Oppenheimer Fund, Inc. v. Sanders, 437 U.S. 340, 98 S.Ct. 2380, 57 L.Ed.2d 253 (1978); Lewis v. ACB Bus. Services, Inc., 135 F.3d 389, 402 (6th Cir.1998). Nevertheless, discovery does have “ultimate and necessary boundaries,” Oppenheimer Fund, 437 U.S. at 351, 98 S.Ct. 2380 (quoting Hickman v. Taylor, 329 U.S. 495, 507, 67 S.Ct. 385, 91 L.Ed. 451 (1947)). “[I]t is well established that the scope of discovery is within the sound discretion of the trial court.” Coleman v. American Red Cross, 23 F.3d 1091, 1096 (6th Cir.1994) (quoting United States v. Guy, 978 F.2d 934, 938 (6th Cir.1992)). The court need not compel discovery if it determines that the request is “unreasonably cumulative ... [or] obtainable from some other source that is more convenient, less burdensome, or less expensive ... *553 [or] the party seeking discovery has had ample opportunity by discovery in the action to obtain the information ... [or] the burden or expense of the proposed discovery outweighs its likely benefit.” FED.R.CIV.P. 26(b)(2)(i)-(iii). Electronic information, if relevant, generally is discoverable under these same guidelines. FED.R.CIV.P. 34, 1970 Adv. Comm. Note; Anti–Monopoly, Inc. v. Hasbro, Inc., Civil Case No. 94 CIV. 2120, 1995 WL 649934, *1–2 (S.D.N.Y. Nov. 3, 1995); Daewoo Electronics Co. v. United States, 650 F.Supp. 1003, 1006 (C.I.T.1986).
**2 In this case, the parties do not seriously dispute the relevance of the electronic data at issue. Hard-copy printouts of representative e-mails, provided under seal by Michelson, indicate that the backup tapes may contain discoverable material, although neither party can estimate how much. (See
Confidential Decl. of Dan P. Sedor in Supp. of Def.'s Mot. to Comp. Prod. of Electronic Mail Messages and Data and Request for Appointment of Special Master [hereinafter Sedor Confidential Decl.] at Exs. A, B.) Medtronic also admits that the backup tapes probably contain discoverable information. (Opp'n to Dr. Michelson's Mot. to Comp. Electronic Mail Messages and Data and Request for App't of Special Master [hereinafter Pl.'s Opp'n to Def.'s Mot.] at 15).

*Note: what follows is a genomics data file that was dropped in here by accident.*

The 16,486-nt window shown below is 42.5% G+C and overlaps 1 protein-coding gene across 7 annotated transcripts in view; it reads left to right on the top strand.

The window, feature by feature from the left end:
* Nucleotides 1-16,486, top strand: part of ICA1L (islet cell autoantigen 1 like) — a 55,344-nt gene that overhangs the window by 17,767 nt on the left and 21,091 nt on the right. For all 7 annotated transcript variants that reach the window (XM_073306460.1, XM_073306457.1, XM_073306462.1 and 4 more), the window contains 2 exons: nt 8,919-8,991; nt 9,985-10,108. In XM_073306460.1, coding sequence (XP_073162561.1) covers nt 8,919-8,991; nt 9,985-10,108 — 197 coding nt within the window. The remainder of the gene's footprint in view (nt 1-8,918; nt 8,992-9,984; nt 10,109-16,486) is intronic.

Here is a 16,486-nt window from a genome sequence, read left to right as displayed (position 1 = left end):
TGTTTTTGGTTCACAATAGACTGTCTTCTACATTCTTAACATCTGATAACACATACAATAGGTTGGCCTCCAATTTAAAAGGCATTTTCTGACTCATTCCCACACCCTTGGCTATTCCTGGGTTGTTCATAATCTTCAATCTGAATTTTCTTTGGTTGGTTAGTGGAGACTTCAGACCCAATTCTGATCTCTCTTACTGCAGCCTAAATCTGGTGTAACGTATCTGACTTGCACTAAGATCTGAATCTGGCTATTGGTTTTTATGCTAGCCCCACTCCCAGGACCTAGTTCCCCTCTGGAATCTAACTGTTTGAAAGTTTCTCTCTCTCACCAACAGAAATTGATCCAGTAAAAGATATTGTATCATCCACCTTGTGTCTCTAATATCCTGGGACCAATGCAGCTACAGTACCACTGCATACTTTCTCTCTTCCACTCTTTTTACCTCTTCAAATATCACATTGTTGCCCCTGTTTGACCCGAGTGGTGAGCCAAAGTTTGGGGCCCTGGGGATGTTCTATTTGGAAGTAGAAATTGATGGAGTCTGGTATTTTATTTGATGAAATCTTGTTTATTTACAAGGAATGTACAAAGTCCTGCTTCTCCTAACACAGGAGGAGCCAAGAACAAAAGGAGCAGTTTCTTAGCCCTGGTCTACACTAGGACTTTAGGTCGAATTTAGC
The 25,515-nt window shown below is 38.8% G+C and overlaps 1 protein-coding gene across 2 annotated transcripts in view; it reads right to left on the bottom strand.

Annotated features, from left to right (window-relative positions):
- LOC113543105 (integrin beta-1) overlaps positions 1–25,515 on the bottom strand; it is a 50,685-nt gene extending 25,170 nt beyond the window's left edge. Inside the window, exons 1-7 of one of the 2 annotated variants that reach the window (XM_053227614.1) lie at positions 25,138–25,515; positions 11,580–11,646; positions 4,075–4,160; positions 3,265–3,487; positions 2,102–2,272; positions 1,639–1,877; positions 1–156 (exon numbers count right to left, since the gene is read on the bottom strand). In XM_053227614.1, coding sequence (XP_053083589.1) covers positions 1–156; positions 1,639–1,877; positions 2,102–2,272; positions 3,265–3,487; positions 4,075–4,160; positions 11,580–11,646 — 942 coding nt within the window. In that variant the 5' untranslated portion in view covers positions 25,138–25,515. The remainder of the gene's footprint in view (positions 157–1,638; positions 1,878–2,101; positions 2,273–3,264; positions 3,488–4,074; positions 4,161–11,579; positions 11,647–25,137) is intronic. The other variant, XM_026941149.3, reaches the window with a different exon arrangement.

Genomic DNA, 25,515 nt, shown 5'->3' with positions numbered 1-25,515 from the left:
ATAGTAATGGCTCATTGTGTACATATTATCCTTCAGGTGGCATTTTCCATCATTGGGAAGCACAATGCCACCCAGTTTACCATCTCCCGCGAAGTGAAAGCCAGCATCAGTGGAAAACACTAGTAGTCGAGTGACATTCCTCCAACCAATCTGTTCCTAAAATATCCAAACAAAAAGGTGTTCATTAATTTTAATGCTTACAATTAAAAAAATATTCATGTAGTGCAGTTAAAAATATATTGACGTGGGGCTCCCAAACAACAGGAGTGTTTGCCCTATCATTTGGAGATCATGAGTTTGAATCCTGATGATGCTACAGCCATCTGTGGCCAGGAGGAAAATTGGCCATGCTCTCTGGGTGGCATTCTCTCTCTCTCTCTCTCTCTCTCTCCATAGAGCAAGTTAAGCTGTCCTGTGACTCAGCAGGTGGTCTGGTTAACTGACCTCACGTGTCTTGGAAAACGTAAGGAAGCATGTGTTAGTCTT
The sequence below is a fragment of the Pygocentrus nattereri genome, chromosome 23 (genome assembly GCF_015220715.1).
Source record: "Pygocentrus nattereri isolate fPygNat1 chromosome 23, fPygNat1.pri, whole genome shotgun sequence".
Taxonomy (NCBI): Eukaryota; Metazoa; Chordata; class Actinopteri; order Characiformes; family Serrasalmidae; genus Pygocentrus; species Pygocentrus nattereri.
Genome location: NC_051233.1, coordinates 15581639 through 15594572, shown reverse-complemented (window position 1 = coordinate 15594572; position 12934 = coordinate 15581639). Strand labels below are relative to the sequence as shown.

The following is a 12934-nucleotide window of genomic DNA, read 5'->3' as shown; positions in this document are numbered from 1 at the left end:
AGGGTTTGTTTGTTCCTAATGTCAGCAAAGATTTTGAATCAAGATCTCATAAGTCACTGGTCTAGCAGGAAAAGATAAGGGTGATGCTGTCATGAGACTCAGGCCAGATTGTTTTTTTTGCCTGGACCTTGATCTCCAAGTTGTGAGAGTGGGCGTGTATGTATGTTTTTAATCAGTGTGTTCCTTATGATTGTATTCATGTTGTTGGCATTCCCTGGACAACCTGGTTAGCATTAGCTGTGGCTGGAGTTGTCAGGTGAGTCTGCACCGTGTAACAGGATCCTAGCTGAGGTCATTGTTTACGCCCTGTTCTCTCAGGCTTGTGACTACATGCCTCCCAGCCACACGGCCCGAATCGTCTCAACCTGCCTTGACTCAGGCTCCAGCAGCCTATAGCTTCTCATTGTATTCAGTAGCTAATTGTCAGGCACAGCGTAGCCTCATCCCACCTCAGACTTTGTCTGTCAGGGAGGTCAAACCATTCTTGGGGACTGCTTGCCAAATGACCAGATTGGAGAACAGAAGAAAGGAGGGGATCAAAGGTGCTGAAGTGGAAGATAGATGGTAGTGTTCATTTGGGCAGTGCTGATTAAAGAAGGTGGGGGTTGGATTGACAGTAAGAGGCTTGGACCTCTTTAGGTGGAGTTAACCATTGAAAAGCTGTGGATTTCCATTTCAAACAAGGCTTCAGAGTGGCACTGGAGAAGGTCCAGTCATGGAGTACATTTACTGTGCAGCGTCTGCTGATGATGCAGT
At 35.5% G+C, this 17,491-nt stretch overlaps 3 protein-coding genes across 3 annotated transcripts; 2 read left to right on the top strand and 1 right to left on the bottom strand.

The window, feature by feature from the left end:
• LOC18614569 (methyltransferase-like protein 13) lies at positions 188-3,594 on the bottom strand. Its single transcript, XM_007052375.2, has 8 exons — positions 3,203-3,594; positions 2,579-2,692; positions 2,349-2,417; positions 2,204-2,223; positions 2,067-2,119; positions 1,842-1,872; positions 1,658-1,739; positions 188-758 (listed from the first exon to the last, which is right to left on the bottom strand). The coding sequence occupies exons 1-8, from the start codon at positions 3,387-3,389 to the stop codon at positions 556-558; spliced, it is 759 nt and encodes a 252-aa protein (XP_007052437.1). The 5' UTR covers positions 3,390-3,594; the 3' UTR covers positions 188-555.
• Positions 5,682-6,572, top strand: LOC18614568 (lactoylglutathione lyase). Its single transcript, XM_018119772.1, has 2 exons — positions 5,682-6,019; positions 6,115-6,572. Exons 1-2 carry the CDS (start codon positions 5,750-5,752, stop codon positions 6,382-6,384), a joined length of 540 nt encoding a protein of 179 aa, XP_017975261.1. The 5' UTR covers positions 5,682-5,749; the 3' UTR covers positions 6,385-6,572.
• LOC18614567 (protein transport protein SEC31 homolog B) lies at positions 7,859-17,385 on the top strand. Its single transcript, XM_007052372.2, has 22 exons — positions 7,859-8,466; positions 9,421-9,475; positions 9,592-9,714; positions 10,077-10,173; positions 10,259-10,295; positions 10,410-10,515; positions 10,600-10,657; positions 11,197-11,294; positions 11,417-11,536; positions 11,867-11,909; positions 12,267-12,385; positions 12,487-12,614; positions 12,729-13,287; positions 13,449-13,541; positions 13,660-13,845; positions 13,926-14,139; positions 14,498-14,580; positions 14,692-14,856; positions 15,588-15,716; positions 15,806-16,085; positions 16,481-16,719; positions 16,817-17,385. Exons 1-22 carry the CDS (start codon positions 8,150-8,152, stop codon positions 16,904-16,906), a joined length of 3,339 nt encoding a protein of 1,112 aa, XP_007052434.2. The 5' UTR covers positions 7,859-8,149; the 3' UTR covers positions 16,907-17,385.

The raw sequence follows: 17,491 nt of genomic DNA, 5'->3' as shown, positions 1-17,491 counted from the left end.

Michelson asserts that information it seeks is contained in some 20,000 gigabytes (“gb”)
of data stored on 515 of Medtronic's network backup tapes and in approximately 210gb of electronic files from various individuals at Medtronic. Medtronic disagrees, asserting that the backup tapes number 993 with a 61 terabyte
data volume, (Pl.'s Opp'n to Def.'s Mot. at 2, Ex. D), and that the electronic files from individuals total 300gb. (Id.
at 6, Ex. E.) Medtronic should be in the better position to know the extent of its electronic data holdings, and the court will therefore use Medtronic's estimates for its analysis.
Given the volume of data at issue, the court agrees that this process, as a whole, will be burdensome. The court must therefore determine whether the burden on Medtronic, the producing party, is undue, and, if so, whether it should be shifted in whole or in part to Michelson, the requesting party.
1Generally the party responding to a discovery request bears the cost of compliance. Rowe Entertainment, Inc. v. The William Morris Agency, Inc., 205 F.R.D. 421, 428–29 (S.D.N.Y.2002)(citing Oppenheimer Fund v. Sanders, 437 U.S. 340, 358, 98 S.Ct. 2380, 57 L.Ed.2d 253 (1978)). “Nevertheless, a court may protect the responding party from ‘undue burden or expense’ by shifting some or all of the costs of production to the requesting party.” Id.;
FED.R.CIV.P. 26(b)(2), (c). The inquiry in a cost-shifting analysis is not necessarily whether the cost is substantial but whether it is “undue.” Oppenheimer Fund, 437 U.S. at 358, 98 S.Ct. 2380; Rowe Entertainment, 205 F.R.D. at 428–29.
23Undue burden is decided on a case-by-case basis. Bills v. Kennecott Corp., 108 F.R.D. 459, 463 (D.Utah 1985). To help determine whether an expense is “undue,” courts have adopted a balancing test that considers the following factors:
(1) the specificity of the discovery requests; (2) the likelihood of discovering critical information; (3) the availability of such information from other sources; (4) the purposes for which the responding party maintains the requested data; (5) the relative benefit to the parties of obtaining the information; (6) the total cost associated with the production; (7) the relative ability of each party to control costs and its incentive to do so; and (8) the resources available to each party.